How to Clean Old Dirty Grout

If you live in an older house or just haven’t cleaned your tiles in a while, you may notice that you have old dirty grout. Unlike newer or more frequently washed grout, this grout will require a pretty heavy-duty cleaning to make it look like it did when it was first put down. That doesn’t mean it isn’t possible. It just means you need to be patient and committed to the work you need to do.

Things You'll Need

  • Bucket
  • Mixing spoon
  • Oxygenated bleach
  • Sponge
  • Rough-bristled brush
  • Cotton rags
  • Mop (if needed)

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Put six cups of warm water in your bucket and add five cups of oxygenated bleach. Stir in the bleach with a mixing spoon until it dissolves. You’ll have a cloudy liquid.

Dip your sponge in the bucket and squeeze it tightly as you lift it out so that excess cleaning solution goes back into the bucket. Wipe the grout with the sponge until every piece of it is saturated. You may need to dip the sponge in the bucket several times.

Wait 15 minutes to allow the solution to sit on the tile and begin attacking the stains. (You may notice it bubbling up.) Pour clean water on the grout if the cleaning solution has dried. Then scrub it with your brush. Move the brush in circles, not back and forth, so you don’t end up digging it into any soft areas of the grout. Use medium to heavy pressure.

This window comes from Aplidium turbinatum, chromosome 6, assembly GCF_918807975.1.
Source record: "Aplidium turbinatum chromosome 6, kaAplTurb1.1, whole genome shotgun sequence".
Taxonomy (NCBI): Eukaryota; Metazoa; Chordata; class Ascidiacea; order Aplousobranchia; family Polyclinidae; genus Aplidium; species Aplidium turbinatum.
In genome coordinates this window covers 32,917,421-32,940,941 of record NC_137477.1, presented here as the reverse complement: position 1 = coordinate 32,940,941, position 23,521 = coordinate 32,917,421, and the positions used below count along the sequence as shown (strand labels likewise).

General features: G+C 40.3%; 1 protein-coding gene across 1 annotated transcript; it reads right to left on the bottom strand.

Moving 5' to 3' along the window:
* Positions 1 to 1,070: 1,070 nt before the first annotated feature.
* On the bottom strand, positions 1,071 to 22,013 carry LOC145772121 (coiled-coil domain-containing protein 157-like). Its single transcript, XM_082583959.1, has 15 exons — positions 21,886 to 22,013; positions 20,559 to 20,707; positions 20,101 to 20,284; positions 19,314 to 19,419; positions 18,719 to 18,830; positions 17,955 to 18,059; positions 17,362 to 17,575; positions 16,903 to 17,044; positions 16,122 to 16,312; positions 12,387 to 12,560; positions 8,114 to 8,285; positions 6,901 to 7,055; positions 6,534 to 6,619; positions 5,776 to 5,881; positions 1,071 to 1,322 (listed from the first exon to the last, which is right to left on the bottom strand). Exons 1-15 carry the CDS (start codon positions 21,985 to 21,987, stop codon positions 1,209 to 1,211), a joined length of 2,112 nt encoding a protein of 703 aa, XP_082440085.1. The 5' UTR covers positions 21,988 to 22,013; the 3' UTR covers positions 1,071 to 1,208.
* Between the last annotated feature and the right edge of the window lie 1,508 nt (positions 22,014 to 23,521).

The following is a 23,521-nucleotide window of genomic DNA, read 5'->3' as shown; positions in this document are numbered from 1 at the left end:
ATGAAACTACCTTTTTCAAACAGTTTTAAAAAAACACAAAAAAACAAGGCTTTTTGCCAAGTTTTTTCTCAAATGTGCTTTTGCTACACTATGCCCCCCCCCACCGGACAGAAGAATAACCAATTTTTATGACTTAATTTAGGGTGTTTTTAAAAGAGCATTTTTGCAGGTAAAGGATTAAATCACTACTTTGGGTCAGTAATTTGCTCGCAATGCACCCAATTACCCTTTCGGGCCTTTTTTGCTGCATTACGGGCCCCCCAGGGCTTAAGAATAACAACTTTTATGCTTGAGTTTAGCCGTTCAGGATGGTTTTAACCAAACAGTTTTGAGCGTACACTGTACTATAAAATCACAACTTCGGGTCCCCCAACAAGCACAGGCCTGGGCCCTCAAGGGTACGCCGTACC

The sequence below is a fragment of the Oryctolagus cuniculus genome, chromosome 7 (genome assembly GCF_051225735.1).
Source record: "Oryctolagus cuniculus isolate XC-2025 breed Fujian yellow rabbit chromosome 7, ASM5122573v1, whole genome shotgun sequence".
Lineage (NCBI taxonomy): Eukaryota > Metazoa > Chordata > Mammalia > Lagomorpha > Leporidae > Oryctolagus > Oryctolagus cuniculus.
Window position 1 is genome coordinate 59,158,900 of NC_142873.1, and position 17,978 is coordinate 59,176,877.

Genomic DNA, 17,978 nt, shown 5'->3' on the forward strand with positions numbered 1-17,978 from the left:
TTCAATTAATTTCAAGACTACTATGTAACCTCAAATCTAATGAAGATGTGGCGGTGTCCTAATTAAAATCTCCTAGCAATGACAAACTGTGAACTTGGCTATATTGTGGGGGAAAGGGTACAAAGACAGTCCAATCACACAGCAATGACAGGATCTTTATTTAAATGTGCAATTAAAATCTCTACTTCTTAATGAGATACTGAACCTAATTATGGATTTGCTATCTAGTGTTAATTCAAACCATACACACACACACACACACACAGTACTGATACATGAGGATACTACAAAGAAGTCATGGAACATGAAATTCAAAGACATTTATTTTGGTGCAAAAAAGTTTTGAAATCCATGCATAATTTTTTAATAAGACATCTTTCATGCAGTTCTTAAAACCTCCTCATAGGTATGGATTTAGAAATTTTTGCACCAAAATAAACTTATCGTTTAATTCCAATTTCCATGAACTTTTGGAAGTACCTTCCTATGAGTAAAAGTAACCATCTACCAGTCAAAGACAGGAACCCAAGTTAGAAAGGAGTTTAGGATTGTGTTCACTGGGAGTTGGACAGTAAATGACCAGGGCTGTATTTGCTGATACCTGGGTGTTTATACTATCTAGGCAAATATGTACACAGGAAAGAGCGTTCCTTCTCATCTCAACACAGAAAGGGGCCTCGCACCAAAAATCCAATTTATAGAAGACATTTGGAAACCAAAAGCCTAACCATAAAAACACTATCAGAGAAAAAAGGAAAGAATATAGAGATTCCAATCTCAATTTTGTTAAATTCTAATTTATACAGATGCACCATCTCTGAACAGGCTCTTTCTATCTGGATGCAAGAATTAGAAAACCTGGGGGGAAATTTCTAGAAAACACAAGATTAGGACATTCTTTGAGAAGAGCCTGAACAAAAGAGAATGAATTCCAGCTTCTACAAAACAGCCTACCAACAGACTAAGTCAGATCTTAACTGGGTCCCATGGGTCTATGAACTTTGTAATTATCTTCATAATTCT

Wet a cotton rag with lukewarm water and wipe down the grout to remove any dirt that has come up from your cleaning. Rinse the rag whenever it gets too dirty.

Dump the bucket and fill it with new water. Wet mop your grout and the tile surrounding it. Use a mop if it’s on the floor. If not, use another rag.

Let the grout dry for half an hour. (It’s hard to see if it’s clean since it will look darker when it’s wet.) Check to see how your grout looks after it dries and repeat Steps 2 and 3, if you need to.

Tips & Warnings

  • After cleaning, seal your grout so it can't get a dirt buildup on it in the future. Spot clean grout after your deep cleaning by using an old toothbrush and some baking soda. Add water to the baking soda to create a paste.
  • Always use oxygenated bleach as opposed to chlorine bleach. Chlorine bleach can cause spotting, especially on colored grout.
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